Electrolux Newsroom Asia Pacific

The quick guide to brewing tea


A gently steaming cup of aromatic tea can be one of the most soothing drinks you can have in a busy day.  Ironically, it is most likely to be prepared by hurriedly dunking a tea bag in a cup of boiling hot water.

But savouring the full flavours of a great tea can be an art. The preparation and drinking of tea can be a cultural activity in Asian countries like Japan, where a tea ceremony, influenced by Zen Buddhism, can take up to four hours. 

While it’s unlikely that most of us have four hours to brew and enjoy any beverage, there are practices we can easily adapt to enjoy the full flavours of a good cup of tea.


Use good water

Tea is best prepared with fresh water if available. Spring water is best. Tap water tends to contain additives like chorine and fluoride, which can affect the flavour of tea greatly.  Even purified and spring water – each has different mineral content – can differ in taste.  Which one you use depends on personal taste.

The Aquasense features 3M filtration technology that removes heavy metals and organic impurities from tap water, resulting in cleaner, better tasting H20.

If you are using tap water to brew your tea, do not use heated tap water, as this could add additional impurities from your home’s water heater.  Try using water filters first, like the Electrolux AquaSense to remove any impurities from tap water before using it to brew tea. The AquaSense has 3M purification technology that removes limescale, chlorine and other organic impurities that affect the taste of water. This ensures a purer, fuller flavour in tea brewed with filtered water.


Choose good teas

Depending on personal taste, you may prefer different types of teas, such as green, white or black tea.  Each type is also prepared slightly differently.

Photo by Sura Nualpradid
Brewing tea can be an art, with several Asian cultures developing elaborate tea ceremonies to appreciate the beverage.

High quality tea leaves are usually young and whole, and close to the colour of the leaf when it was picked. The broken tea leaves sold in teabags in supermarkets are usually made from lower quality tea leaves, although black tea leaves are sometimes cut to give a stronger flavour.  When brewed, a high quality tea should have a colour close to that of the tea leaf.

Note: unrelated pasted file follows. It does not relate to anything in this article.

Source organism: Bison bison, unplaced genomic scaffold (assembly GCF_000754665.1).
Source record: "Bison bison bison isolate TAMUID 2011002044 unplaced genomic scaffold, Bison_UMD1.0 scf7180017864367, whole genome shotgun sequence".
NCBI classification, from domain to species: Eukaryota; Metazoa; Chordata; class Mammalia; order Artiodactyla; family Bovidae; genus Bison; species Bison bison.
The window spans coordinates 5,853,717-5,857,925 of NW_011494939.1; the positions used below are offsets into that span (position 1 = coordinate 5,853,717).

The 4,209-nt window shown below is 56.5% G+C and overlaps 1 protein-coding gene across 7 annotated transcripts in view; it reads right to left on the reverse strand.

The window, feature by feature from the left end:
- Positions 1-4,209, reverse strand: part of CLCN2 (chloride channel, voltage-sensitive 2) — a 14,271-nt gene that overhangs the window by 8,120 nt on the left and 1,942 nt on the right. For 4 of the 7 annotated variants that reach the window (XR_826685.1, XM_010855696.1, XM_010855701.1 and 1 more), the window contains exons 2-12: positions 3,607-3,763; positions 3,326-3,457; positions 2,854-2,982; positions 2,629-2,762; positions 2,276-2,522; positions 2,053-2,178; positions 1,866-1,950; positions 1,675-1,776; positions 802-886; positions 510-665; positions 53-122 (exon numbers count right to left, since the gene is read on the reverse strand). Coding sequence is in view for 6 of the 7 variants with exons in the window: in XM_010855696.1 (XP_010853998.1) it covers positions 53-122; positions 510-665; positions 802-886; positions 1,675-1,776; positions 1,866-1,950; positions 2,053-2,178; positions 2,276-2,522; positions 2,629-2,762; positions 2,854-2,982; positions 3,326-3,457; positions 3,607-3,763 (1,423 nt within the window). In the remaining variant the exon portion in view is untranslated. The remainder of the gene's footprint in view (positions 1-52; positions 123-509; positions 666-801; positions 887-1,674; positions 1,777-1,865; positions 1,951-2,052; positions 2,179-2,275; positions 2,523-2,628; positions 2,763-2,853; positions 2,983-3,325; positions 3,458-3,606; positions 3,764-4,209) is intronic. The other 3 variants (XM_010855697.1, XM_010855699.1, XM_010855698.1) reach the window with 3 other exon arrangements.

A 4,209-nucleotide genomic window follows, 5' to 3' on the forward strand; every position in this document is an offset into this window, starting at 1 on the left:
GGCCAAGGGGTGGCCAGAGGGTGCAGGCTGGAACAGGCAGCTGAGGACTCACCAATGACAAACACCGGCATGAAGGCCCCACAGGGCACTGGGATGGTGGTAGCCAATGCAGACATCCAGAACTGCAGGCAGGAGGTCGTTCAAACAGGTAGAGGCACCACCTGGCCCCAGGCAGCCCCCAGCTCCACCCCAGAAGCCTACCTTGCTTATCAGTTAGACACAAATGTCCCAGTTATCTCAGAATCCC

Use an optimal water temperature

Another critical element in preparing the perfect cup of tea, the temperature of the water used should be right for the type of tea. Heat the water until it reaches a boil, then let it cool to the optimal temperature before brewing the tea. A general guideline is about 65oC for green tea, 82 oC for white tea and 90oC for black tea.  An electric water kettle like the Electrolux EEK3200 can help to boil water for tea easily, quickly and safely, while a clean cooking thermometer can be used to measure the temperature of the water as it cools.


Get the steeping time right

As a general rule, use one to two teaspoons of tea for an 8-ounce cup, although this can differ with personal tastes. It is best to brew tea using loose leaves in a teapot, as this method allows maximum freedom for the leaves to unfurl and release their flavours.


Each type of tea should steep for a certain amount of time before consumption, as this gives time for the tea to reach its maximum flavour.  Just be mindful that over-steeping can cause the tea to become bitter. White tea, the most delicate type, should be steeped for three to six minutes, green tea for two to three minutes and black tea for one to two minutes. Once done, sit back and enjoy the zen of a perfectly brewed tea.

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